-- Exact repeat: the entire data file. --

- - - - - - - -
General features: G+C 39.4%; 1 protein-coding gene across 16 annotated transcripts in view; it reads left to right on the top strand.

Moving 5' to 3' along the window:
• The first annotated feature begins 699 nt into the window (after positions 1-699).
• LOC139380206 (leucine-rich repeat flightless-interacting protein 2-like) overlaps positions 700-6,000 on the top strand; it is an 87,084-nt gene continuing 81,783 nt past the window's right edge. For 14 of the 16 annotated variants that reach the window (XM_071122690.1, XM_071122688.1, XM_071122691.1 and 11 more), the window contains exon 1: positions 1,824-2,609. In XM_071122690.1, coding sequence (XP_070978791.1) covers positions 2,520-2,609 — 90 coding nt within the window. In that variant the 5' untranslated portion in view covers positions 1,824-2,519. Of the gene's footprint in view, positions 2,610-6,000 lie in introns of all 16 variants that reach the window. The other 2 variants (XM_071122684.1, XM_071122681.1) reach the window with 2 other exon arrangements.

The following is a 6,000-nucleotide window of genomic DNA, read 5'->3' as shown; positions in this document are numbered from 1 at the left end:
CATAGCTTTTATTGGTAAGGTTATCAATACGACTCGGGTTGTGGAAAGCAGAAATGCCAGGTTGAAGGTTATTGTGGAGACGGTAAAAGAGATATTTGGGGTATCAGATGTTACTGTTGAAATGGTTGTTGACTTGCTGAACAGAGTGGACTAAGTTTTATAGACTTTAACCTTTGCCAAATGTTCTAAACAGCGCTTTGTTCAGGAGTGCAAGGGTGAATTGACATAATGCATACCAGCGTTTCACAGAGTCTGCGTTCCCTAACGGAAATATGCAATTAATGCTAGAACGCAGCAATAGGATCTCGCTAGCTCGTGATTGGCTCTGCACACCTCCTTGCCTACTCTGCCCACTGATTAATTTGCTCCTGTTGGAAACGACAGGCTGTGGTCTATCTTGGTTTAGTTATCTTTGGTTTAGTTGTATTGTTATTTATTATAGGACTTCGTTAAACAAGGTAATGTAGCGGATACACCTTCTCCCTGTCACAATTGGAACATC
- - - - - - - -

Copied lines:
General features: G+C 39.4%; 1 protein-coding gene across 16 annotated transcripts in view; it reads left to right on the top strand.

Moving 5' to 3' along the window:
• The first annotated feature begins 699 nt into the window (after positions 1-699).
• LOC139380206 (leucine-rich repeat flightless-interacting protein 2-like) overlaps positions 700-6,000 on the top strand; it is an 87,084-nt gene continuing 81,783 nt past the window's right edge. For 14 of the 16 annotated variants that reach the window (XM_071122690.1, XM_071122688.1, XM_071122691.1 and 11 more), the window contains exon 1: positions 1,824-2,609. In XM_071122690.1, coding sequence (XP_070978791.1) covers positions 2,520-2,609 — 90 coding nt within the window. In that variant the 5' untranslated portion in view covers positions 1,824-2,519. Of the gene's footprint in view, positions 2,610-6,000 lie in introns of all 16 variants that reach the window. The other 2 variants (XM_071122684.1, XM_071122681.1) reach the window with 2 other exon arrangements.

The following is a 6,000-nucleotide window of genomic DNA, read 5'->3' as shown; positions in this document are numbered from 1 at the left end:
CATAGCTTTTATTGGTAAGGTTATCAATACGACTCGGGTTGTGGAAAGCAGAAATGCCAGGTTGAAGGTTATTGTGGAGACGGTAAAAGAGATATTTGGGGTATCAGATGTTACTGTTGAAATGGTTGTTGACTTGCTGAACAGAGTGGACTAAGTTTTATAGACTTTAACCTTTGCCAAATGTTCTAAACAGCGCTTTGTTCAGGAGTGCAAGGGTGAATTGACATAATGCATACCAGCGTTTCACAGAGTCTGCGTTCCCTAACGGAAATATGCAATTAATGCTAGAACGCAGCAATAGGATCTCGCTAGCTCGTGATTGGCTCTGCACACCTCCTTGCCTACTCTGCCCACTGATTAATTTGCTCCTGTTGGAAACGACAGGCTGTGGTCTATCTTGGTTTAGTTATCTTTGGTTTAGTTGTATTGTTATTTATTATAGGACTTCGTTAAACAAGGTAATGTAGCGGATACACCTTCTCCCTGTCACAATTGGAACATC